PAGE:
We woke up at El Maizal to find ourselves on a terrace, surrounded on three sides by mountains across deep valleys. Since we arrived in the dark we didn’t know exactly what to expect; we weren’t disappointed.
El Maizal is a little farm perched on the side of the Andes. I didn’t write down the couple’s names who farm there. The husband had left to tend corn crops or something by the time we got going, but the wife (did Wilbert call her Mama Tomasina?) gave us a tour of her home.
It was tiny and dark with a dirt floor. In the back, guinea pigs, or cuy, skittered around. When they are big enough, they will become dinner. For now they are just cute. The small attic was filled with dry corn that provided both insulation and food for animals and people. Pigs, goats, cows, chickens, and other barnyard animals wandered around outside. On the campground side–a couple grassy terraces that just fit our eight tents–foxgloves stood tall like sentinels on either side of a gate.
If you’ve been reading the many chapters of this travelogue, you know what our day looked like. We climbed up, up, up to San Juan Pass. The Rio Blanco, already about 3,000 feet below us at El Maizal, grew smaller and smaller and then disappeared all together. The lush jungle of the morning gave way to the puna–a high treeless plateau near the pass.
Domingo was waiting for us at the 13,615-foot pass with a hearty, vegetable lunch. Amazed as I was (again) by Domingo’s ability to pack up after we leave, pass us on the trail, and have lunch going before we get there, what really blew me away was the view.
We stood on the edge of the saddle taking photos of ourselves in front of Marcana, Puma Cillu, Chocquetacarpo, and other snowy peaks while braving the heat “down low.” For the second or third time we were honored by Andean condors soaring overhead while we ate.
Andean condors are so big–one of the largest birds in the world that is still able to fly–that they have to live in windy areas to take advantage of the lifting air currents. These vultures are considered endangered, but we were lucky to see a bunch of them on this trip. It pays to stick to high, windy passes.
From the San Juan Pass (locally called Yanama Pass), we walked down narrow trails to a valley full of lupines, orange lilies, verdant green hillsides and craggy mountains overhead. The Yanama Valley wowed us all. There had been no access by vehicle until very recently, so everything had to be brought in on horses and mules. It’s one of the most pastoral, beautiful places I’ve ever seen.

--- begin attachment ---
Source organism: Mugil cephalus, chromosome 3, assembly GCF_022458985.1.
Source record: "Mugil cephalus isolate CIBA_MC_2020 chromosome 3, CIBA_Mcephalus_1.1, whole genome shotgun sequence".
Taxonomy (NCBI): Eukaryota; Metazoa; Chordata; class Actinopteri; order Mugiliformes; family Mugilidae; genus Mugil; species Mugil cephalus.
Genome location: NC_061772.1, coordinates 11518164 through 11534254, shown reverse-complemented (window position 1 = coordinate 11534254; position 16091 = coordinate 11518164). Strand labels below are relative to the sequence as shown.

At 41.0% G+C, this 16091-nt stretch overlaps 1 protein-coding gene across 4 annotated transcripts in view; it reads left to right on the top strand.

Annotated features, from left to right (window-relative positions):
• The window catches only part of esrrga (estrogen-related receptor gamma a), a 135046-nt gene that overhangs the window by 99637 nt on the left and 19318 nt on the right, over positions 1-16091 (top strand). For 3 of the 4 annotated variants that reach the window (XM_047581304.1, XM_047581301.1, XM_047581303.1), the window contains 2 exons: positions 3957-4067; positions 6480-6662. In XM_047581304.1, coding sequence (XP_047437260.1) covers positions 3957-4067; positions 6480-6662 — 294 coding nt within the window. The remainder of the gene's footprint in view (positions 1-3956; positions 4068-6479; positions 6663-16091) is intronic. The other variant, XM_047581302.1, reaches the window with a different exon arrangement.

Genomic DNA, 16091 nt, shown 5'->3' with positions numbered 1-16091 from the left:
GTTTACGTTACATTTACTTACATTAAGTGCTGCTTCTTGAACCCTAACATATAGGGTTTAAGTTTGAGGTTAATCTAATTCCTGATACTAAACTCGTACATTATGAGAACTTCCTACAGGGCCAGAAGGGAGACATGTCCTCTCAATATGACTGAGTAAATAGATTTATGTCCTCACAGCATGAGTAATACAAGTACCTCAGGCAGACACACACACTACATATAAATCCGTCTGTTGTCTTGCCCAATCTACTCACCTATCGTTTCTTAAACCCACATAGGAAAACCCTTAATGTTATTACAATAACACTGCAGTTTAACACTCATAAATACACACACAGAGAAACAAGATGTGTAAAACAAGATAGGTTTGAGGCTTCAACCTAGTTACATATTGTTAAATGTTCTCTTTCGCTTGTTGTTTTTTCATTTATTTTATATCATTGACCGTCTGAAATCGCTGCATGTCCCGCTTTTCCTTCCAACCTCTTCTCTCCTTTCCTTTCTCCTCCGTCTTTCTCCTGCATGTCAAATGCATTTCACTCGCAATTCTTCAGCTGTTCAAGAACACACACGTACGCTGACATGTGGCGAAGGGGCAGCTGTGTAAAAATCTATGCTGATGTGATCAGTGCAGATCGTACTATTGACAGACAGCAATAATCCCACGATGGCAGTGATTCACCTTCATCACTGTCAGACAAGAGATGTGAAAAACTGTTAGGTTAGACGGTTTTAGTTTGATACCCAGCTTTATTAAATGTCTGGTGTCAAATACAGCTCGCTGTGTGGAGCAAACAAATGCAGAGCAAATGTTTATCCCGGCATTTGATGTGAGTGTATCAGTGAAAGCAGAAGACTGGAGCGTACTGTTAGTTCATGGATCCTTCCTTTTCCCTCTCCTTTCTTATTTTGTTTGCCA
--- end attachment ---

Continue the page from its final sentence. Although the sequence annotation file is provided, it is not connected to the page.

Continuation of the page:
About 200 families live in the Yanama Valley, mostly as subsistence farmers. We walked past several little farms surrounded by low rock walls to get to the place we’d be staying. Chickens and roosters wandered through gladioluses, Easter lilies, poppies, and other bright, tall flowers.
Most exciting of all was the Fanta poster at the entrance to our camp/farm. That orangey, high fructose mix of goodness is something I crave when I travel internationally. When I’ve been in Belize, Panama, Turkey, Argentina, and every other country outside of the U.S. I want Fanta. I love Fanta. Not in Canada, though. In Canada, I want cocktails.
As usual, our tents were already set up in two neat lines. I crawled into mine to rest and read, but when the guy came with the Fantas and beer, I was out in seconds, soles in hand, ready for my treat.
I wrote in my journal that this was one of the most physically demanding things I’ve ever done. Every day we climbed and descended thousands of feet, all at high elevation. But, since I’ve been back, the hard part of it has slipped out of my brain leaving only the amazing parts. And maybe the hard work made everything else that much more rewarding.
Last weekend, Ross came through Livingston (he lives in Seattle) and we had a little BBQ at Felicia’s. He told Henry this trip was one of the most physically challenging things he had ever done–and that guy has done a lot of hard core stuff. It made me feel less wimpy. And it made me realize that even the hard stuff isn’t that hard. You just keep putting one foot in front of the other, lean on your sticks, and keep moving.
Plan your own trip
Are you reading along and thinking, “I want to go on a trip like this!”? Call my friend Felicia at Bella Treks, she’ll set you up. And it’s not just Peru, she goes all over South America, Morocco, Yellowstone, and a ton of other places.